Sorry, I Can't Hear You Over Your Apologies

May 31st, 2018


What if I told you that without even knowing it, you might be using words that are silently sabotaging your credibility at work?

Think about the last time you were in a meeting or an email chain that frustrated you.

Maybe you needed clarification and you weren’t getting it. Maybe you felt like you were speaking plainly, but that you weren’t getting your point across. Or worse, maybe you weren’t being heard because your voice was quite literally being drowned out by those louder than your own.

I’ve written before about ways we are conditioned to play by rules designed to uphold our own oppression – and deferential or passive communication does exactly that.  But if you struggle with being upfront and direct, remember, you’re not alone. Women are acculturated to be deferential.

So please be kind to yourself, and know that change is possible.

Start with an honest appraisal of your vernacular, much of which is so ingrained we don’t even think about it. Changing your vocabulary and tone won’t happen overnight, but the following exercise will get you moving in the right direction.

Before you send one more slack message or email today, head on over to your sent folder. Now, do a quick search for the following:



          Checking in

          No problem


          Does that makes sense?



If you want to be taken seriously as a professional, you need to stop apologizing and start being more direct. Sounds simple right? Not quite.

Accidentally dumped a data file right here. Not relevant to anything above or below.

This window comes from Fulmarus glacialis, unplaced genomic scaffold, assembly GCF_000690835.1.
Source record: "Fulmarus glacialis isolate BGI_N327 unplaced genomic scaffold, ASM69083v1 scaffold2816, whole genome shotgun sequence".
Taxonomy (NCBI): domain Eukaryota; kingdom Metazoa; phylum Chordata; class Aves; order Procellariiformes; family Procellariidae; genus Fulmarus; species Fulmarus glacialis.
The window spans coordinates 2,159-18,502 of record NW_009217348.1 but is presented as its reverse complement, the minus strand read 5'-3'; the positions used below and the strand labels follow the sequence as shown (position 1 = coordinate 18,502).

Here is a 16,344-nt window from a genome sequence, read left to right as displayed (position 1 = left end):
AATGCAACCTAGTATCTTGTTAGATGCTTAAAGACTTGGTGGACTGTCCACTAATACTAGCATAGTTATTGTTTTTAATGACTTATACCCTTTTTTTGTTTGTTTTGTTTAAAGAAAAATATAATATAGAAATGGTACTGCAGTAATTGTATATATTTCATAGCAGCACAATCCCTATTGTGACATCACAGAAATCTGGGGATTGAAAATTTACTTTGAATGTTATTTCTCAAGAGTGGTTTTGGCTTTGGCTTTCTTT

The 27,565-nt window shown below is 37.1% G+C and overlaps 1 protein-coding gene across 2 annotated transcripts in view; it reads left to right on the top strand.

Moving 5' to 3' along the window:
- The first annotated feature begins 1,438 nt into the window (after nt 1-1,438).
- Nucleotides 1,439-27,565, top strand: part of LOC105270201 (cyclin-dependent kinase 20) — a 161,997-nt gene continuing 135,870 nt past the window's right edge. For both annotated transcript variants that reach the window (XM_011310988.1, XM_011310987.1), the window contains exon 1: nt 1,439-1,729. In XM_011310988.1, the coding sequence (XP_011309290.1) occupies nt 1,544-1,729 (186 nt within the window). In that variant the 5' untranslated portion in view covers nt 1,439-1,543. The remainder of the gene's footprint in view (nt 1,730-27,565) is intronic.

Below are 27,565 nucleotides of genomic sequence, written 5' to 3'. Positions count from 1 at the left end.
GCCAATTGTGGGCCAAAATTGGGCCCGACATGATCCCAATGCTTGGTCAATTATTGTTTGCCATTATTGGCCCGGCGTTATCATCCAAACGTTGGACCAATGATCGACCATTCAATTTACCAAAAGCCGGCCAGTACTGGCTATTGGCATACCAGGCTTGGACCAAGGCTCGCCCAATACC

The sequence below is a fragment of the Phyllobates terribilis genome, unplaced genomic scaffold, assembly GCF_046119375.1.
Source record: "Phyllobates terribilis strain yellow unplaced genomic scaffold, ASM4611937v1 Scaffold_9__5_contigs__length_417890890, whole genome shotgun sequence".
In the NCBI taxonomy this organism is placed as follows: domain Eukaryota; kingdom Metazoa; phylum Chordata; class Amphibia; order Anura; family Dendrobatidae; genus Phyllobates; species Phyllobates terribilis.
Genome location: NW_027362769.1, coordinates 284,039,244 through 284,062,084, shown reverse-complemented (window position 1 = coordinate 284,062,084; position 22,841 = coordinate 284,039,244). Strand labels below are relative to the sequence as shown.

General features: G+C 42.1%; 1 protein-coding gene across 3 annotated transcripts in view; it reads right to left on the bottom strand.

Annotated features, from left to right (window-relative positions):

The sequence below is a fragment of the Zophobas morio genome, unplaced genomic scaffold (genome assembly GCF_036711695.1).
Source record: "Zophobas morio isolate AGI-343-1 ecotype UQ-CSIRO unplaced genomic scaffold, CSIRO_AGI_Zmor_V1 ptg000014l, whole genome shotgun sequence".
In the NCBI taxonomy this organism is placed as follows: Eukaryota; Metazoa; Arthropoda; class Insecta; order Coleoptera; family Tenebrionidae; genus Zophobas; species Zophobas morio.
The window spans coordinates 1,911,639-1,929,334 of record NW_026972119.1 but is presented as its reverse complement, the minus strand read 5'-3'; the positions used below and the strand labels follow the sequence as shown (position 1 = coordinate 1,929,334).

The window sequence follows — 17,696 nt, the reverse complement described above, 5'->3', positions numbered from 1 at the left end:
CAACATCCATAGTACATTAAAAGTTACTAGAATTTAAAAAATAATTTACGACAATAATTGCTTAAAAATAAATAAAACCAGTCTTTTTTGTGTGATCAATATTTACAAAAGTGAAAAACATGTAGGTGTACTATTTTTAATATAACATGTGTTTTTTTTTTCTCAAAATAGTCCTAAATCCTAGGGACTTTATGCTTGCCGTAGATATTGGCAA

The bad news is that if you’re using lots of these terms, you’re a walking soft pitch. You ask for permission to participate and engage with colleagues in much the same way a child asks permission for a sleepover.

According to Eric Berne, an OG of behavioral science, we can understand ourselves better by examining how we communicate with others. So if your sent box is littered with tentative language, my guess is you’re not getting the respect or the results you deserve.


Like any other shift from what’s familiar, changing the way you speak and type is going to feel awkward at first. But we aren’t reinventing the wheel here, and I’ve got some examples to get you started:

  • Don’t: Just checking to see if you had a chance to look at that file?

Do: I need your feedback on the file I sent you on the 15th.

  • Don’t: So sorry for being out yesterday!!  I was in bed with a migraine.

Do: Thanks for keeping things moving while I was out yesterday.

  • Don’t: Checking in to see if we’re still on for our meeting at 4:00?

Do: Are we still meeting at 4:00?

  • Don’t: No problem!

Do: You’re welcome!

  • Don't: I’m wondering if we could do some testing to see what we come up with.

Do: I think testing that data before moving forward would give us a clearer picture.

  • Don't: Does that makes sense?

Do: Let me know if you have any questions.

Once you get into the swing of this, you are going to start noticing passive communication in other people in a big way. Don't be afraid to gently and privately acknowledge it when you hear it. But by far the best thing you can do is to set an example with your own powerful voice.

Liz Talago